Liarz From the ’Hood

DALLAS AUTHORJERROLD Ladd, whose 1994 book Out of the Madness told the story of his rise out of the Dallas projects by virtue of his writing ability, is suing Alphonso Jackson, head of the Dallas Housing Authority, for defamation. Ladd charges that Jackson told reporters that Ladd had made up some of the gritty details of his life in the projects. Now, in documents filed in state district court, Ladd admits that he lied about some of his criminal exploits at the suggestion of an editor at Warner Books, which gave Ladd a $100,000 advance.

In a deposition, Ladd admitted that he did not commit armed robberies but wrote that he did at the urging of Mauro Dipreta at Warner. “He suggested that I should include my name among the names of my friends who I knew or thought were committing armed robbery,” Ladd says. “He said that no one would pay much attention to that; it will not come back to harm you.”

From transcripts filed in the court:

Page 125 of the book: “From Vernon’s back room, we also planned robberies…So we became stick-up kids, something Vernon had done before.”

JJACKSON’S ATTORNEY: You weren’t a stick-up kid, were you?

LADD: No, sir.

Another excerpt: “Vernon, other young men, and I would rob some place, get us a big booty, and live off it for several months.”

JACKSON’S ATTORNEY: That’s not true, is it?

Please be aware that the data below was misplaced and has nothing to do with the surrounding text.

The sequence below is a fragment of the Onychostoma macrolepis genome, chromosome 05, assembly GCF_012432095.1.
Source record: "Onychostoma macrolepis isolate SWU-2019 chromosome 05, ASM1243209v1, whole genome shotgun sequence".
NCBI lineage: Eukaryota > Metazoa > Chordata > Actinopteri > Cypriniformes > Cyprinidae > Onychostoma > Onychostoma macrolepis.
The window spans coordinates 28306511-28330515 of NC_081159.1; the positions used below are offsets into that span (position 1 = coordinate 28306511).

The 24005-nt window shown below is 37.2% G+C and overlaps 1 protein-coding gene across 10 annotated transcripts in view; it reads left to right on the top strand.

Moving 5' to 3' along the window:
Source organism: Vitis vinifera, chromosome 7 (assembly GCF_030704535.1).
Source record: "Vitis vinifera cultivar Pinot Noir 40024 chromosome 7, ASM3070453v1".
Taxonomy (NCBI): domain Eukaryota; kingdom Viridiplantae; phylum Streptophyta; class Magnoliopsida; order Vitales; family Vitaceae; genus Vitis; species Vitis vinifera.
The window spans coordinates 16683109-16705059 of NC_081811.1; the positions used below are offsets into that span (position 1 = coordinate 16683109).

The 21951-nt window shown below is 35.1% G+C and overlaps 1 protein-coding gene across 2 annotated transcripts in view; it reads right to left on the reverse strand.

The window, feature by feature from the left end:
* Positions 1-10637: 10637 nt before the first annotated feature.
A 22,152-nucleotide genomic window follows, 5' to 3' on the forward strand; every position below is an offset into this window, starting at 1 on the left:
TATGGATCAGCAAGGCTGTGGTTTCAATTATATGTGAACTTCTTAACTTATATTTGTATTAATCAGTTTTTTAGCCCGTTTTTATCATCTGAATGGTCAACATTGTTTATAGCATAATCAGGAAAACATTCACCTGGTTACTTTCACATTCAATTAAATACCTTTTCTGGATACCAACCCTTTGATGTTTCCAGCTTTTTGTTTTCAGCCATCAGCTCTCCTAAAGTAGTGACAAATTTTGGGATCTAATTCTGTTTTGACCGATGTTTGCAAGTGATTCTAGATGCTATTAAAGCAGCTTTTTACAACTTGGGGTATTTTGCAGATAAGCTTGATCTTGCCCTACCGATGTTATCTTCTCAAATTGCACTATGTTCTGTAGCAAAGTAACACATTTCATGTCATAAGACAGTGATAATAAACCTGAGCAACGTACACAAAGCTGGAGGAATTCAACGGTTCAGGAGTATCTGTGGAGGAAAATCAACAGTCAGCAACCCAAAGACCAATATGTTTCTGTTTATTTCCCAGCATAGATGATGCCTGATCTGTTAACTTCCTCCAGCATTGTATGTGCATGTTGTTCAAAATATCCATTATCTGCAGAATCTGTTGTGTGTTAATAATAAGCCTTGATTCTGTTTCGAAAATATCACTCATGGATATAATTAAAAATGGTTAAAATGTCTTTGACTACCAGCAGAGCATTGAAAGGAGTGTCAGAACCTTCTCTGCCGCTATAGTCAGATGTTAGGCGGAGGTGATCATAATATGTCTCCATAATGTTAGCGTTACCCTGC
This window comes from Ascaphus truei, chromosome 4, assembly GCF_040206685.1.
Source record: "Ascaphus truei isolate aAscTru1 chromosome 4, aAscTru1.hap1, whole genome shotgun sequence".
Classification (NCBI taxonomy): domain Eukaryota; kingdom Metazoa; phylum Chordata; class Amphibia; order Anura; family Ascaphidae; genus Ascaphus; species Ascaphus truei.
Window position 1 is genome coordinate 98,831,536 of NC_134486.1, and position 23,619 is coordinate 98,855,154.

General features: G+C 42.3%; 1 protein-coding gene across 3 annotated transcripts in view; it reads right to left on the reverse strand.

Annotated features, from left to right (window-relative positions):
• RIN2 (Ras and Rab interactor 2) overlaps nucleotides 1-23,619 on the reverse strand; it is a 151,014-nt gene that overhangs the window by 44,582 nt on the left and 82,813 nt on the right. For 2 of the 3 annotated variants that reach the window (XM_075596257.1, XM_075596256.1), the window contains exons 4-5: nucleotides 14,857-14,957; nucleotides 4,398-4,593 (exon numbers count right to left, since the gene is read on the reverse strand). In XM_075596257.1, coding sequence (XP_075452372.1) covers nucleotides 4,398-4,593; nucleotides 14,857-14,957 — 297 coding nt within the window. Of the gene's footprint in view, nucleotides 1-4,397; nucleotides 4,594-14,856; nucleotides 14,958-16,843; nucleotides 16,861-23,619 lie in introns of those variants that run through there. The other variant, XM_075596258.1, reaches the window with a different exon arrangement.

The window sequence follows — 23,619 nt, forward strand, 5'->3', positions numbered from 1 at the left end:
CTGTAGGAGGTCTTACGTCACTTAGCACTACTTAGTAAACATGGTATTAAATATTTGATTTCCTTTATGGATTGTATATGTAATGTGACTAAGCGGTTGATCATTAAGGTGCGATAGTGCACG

LADD: No, sir.

“We robbed department stores, fast food restaurants, service stations, and the hordes of small Asian-owned grocery stores.”

JACKSON’S ATTORNEY:You never robbed any of those, did you?

Ladd; No, sir.

“We usually grossed a few hundred, sometimes over a thousand dollars. Afterward, we would split the money.”

JACKSON’S ATTORNEY: That’s not accurate, is it?

LADD: No, sir.

“With our booty, we would give our family members and friends money and gifts, even though we knew some of them would waste it on dope.”

JACKSON’S ATTORNEY: Again, that didn’t include you, did it? LADD: No, sir.

Whatever critics may think of Ladd’s skill as a writer, it’s clear that he was not much of a criminal. But apparendy his editor didn’t think the real life he lived as the bright, precocious son of a drug addict in the projects was horrendous enough to sell books.

Ladd told several people of his editor’s request that he stretch the truth about his criminal acts. “I did it to satisfy the desire of the publisher and not appear too difficult; that I really regretted because I knew in instances like this lawsuit, it would be brought up.”

His admitted fabrications may hurt Ladd in his suit against Jackson, which seems flimsy enough already. Jackson’s alleged comments to the reporters were never published, making it extremely difficult for Ladd to claim that his reputation was harmed.

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